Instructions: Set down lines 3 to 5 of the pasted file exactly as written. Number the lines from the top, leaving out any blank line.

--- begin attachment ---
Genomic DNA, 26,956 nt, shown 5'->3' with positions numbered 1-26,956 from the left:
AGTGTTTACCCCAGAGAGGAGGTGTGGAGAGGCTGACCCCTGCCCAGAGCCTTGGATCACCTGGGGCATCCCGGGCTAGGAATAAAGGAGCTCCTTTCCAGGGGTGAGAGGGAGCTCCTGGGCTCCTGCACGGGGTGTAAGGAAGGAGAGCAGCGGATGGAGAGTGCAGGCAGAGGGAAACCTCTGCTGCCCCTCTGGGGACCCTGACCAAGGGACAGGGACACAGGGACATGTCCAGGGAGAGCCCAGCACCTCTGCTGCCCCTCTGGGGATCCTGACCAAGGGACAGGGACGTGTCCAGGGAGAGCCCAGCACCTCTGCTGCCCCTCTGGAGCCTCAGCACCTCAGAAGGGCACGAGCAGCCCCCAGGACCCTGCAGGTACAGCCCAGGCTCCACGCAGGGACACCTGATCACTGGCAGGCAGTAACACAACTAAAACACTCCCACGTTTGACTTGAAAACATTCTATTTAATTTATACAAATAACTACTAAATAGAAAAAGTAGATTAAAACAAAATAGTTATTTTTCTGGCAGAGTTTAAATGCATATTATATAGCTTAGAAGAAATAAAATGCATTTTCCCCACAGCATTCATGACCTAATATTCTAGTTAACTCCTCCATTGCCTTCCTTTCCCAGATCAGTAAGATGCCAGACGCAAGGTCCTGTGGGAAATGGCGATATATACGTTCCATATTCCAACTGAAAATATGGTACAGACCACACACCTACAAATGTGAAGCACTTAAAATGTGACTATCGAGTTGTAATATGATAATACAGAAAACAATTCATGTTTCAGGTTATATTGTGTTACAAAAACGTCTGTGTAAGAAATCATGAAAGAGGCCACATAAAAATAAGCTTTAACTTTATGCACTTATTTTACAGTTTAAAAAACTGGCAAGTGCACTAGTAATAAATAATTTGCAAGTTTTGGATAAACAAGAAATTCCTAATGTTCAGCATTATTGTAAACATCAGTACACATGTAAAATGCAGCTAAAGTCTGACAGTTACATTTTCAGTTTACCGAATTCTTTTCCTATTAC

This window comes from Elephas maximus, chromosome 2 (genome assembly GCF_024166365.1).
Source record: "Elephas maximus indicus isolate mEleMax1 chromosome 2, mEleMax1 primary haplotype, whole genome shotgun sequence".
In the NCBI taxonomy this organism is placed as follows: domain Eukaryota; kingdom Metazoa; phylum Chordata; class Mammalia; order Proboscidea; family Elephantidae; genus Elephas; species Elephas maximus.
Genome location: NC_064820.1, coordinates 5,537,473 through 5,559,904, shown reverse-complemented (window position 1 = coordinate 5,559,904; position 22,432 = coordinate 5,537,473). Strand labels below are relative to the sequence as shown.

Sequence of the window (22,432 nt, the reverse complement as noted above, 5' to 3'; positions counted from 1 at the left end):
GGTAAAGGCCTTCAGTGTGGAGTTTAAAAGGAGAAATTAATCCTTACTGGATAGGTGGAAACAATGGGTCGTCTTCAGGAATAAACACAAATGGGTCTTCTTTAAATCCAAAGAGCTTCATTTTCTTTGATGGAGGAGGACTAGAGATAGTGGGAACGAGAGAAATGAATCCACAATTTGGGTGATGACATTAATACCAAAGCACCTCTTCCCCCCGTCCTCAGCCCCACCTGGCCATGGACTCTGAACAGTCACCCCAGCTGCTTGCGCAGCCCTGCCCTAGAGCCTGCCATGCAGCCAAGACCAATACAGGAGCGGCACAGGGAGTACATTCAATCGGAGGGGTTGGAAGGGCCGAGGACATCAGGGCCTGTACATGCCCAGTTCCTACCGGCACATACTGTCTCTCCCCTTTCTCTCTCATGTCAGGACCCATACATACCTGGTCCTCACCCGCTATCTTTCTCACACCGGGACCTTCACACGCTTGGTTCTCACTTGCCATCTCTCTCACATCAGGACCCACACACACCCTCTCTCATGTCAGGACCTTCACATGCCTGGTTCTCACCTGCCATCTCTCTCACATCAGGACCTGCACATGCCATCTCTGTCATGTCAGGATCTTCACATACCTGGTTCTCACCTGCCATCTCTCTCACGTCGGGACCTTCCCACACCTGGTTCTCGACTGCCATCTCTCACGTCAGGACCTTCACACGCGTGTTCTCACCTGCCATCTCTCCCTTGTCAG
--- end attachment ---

This window comes from Elephas maximus, chromosome 2 (genome assembly GCF_024166365.1).
Source record: "Elephas maximus indicus isolate mEleMax1 chromosome 2, mEleMax1 primary haplotype, whole genome shotgun sequence".
In the NCBI taxonomy this organism is placed as follows: domain Eukaryota; kingdom Metazoa; phylum Chordata; class Mammalia; order Proboscidea; family Elephantidae; genus Elephas; species Elephas maximus.